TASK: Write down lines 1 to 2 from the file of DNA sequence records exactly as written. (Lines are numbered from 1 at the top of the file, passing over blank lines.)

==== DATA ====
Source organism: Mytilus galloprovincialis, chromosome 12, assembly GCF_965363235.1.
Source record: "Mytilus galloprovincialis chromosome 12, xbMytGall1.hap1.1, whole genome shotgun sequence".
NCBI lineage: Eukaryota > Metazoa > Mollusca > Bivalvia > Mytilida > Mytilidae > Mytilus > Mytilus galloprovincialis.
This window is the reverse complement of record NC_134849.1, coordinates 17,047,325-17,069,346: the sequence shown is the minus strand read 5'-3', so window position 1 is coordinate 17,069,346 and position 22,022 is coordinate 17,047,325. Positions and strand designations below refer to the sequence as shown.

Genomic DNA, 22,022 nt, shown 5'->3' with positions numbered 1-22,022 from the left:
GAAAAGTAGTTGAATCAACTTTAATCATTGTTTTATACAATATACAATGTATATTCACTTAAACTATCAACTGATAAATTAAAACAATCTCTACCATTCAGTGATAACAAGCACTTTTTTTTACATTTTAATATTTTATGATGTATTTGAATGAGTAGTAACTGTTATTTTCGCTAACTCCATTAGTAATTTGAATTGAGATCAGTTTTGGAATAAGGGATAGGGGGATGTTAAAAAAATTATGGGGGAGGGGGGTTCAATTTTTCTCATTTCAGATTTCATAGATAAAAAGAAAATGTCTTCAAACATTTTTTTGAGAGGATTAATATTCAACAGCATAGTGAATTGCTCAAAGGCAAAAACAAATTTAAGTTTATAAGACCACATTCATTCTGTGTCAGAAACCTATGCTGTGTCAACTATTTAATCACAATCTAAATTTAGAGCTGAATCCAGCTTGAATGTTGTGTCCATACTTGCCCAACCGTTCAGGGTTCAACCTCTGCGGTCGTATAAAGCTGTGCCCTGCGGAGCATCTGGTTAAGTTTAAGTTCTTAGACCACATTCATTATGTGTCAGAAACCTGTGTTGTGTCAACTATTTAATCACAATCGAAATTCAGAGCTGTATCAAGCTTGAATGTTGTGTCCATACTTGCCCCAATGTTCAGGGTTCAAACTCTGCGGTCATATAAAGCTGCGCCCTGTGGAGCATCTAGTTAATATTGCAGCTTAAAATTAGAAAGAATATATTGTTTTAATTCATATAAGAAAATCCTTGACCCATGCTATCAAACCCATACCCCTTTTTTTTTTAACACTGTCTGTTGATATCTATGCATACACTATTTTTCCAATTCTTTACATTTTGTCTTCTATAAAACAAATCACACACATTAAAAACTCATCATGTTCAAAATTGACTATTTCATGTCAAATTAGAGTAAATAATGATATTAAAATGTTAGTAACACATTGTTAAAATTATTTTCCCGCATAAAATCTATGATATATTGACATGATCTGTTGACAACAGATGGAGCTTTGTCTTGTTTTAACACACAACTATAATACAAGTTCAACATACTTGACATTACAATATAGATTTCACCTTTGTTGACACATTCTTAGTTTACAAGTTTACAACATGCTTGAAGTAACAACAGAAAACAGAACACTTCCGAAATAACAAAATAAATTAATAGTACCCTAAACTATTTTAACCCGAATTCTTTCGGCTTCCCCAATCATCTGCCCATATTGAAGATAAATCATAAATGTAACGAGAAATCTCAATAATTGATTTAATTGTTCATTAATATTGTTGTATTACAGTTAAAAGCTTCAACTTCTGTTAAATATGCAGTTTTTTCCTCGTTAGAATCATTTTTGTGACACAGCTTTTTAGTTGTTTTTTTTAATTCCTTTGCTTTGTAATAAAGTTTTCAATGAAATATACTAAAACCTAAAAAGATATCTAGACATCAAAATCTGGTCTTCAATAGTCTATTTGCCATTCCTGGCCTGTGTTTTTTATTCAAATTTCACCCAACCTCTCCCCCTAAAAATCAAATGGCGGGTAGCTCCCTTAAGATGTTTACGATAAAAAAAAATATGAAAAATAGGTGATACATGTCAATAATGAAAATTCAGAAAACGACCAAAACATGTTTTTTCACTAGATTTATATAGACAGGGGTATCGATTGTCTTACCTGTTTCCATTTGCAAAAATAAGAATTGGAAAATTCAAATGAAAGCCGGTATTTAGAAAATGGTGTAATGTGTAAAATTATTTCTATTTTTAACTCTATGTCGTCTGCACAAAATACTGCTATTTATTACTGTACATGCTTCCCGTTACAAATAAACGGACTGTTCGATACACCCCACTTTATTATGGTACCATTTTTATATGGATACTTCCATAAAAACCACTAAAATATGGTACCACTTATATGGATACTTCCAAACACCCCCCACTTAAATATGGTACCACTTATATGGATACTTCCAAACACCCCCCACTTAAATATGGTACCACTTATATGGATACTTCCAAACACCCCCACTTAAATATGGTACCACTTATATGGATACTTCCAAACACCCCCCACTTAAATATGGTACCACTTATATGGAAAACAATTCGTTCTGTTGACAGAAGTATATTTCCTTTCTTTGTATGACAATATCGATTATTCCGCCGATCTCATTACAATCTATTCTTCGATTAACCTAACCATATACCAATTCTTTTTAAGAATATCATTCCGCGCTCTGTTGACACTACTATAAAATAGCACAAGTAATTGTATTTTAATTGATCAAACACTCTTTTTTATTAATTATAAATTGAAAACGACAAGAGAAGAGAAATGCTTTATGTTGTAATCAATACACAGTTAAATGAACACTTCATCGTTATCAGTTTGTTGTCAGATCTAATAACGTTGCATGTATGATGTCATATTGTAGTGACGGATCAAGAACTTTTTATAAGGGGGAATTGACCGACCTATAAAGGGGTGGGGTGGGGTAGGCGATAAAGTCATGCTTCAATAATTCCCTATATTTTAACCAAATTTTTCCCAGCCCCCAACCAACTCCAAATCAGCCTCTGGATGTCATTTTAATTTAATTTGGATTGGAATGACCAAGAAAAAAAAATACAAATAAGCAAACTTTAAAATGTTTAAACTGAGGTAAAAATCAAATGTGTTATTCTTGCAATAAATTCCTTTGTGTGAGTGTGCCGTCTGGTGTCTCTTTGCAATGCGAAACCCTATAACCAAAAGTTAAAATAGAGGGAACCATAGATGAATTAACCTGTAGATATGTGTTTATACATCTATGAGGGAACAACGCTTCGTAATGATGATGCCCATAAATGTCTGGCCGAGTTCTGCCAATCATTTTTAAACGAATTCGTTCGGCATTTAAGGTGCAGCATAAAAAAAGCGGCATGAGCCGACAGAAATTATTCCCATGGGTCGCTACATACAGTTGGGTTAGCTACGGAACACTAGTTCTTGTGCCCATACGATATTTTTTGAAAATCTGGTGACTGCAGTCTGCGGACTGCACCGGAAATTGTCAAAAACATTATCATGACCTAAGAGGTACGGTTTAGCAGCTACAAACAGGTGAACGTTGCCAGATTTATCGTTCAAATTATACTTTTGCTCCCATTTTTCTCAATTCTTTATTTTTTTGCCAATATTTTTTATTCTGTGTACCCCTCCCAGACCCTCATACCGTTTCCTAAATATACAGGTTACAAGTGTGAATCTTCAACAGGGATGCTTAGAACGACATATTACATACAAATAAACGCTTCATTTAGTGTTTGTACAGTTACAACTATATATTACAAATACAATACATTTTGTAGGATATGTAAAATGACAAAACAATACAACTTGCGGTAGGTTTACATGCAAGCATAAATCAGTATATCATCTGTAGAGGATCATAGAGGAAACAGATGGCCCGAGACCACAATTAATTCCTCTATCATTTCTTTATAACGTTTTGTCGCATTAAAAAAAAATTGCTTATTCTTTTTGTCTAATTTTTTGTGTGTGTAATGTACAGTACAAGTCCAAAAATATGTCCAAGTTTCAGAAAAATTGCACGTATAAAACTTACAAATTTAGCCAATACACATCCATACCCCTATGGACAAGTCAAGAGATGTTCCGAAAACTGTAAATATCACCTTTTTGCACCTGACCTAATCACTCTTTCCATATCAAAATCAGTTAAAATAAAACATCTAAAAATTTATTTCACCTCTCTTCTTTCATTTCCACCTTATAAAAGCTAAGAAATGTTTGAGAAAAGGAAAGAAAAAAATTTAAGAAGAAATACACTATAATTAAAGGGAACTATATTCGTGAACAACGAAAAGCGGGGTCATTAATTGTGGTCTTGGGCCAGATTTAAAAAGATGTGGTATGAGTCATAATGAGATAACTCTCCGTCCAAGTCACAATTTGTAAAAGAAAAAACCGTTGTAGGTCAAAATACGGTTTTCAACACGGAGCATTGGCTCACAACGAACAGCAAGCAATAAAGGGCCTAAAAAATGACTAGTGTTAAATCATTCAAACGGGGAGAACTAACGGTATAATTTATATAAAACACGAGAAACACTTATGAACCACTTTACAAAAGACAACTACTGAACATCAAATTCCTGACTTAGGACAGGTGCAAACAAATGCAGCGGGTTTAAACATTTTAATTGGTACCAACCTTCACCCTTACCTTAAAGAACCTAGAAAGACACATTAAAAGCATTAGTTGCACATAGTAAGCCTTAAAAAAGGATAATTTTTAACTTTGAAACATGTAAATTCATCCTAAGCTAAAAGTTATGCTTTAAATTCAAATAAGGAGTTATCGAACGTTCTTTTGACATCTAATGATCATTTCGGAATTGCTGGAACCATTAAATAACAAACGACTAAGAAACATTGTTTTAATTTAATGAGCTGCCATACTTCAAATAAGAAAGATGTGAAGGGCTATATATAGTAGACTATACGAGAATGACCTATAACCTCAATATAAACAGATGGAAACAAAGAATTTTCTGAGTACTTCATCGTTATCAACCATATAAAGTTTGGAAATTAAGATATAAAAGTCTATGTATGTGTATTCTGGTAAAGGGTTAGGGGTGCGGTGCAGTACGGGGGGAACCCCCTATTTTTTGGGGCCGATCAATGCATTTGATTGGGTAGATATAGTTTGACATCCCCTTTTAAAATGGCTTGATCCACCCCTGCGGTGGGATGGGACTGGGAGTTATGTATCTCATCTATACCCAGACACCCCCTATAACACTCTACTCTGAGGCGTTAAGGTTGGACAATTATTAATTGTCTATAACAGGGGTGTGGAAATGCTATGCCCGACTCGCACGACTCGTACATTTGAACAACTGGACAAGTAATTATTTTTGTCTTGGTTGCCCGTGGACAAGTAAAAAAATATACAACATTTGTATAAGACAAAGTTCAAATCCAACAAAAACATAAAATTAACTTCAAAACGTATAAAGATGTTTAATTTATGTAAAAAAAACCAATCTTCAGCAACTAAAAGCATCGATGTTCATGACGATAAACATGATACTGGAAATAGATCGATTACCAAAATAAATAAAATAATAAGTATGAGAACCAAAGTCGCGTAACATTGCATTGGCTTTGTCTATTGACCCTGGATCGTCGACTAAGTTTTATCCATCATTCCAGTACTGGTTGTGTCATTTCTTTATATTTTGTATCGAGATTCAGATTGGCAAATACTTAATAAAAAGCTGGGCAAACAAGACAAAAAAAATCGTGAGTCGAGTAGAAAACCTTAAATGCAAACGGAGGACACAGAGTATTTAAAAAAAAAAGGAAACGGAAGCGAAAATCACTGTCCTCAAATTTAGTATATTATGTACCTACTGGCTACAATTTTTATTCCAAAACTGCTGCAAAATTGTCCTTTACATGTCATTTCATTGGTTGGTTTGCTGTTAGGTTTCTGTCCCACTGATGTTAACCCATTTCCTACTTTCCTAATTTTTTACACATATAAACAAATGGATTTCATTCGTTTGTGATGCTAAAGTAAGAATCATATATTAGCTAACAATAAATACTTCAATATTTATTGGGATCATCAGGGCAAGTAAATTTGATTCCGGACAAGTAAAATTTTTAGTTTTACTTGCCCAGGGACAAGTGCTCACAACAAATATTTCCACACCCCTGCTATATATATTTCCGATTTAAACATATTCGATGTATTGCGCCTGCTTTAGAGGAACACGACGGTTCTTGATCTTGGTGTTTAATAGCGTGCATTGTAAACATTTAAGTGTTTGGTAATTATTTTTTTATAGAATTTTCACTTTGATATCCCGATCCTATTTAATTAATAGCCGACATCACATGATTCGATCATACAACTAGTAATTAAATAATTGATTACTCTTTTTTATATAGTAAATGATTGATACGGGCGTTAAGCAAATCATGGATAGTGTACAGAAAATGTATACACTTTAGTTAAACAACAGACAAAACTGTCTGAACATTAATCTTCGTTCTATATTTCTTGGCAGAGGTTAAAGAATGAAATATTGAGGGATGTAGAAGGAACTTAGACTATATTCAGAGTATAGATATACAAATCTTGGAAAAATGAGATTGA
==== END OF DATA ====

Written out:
Source organism: Mytilus galloprovincialis, chromosome 12, assembly GCF_965363235.1.
Source record: "Mytilus galloprovincialis chromosome 12, xbMytGall1.hap1.1, whole genome shotgun sequence".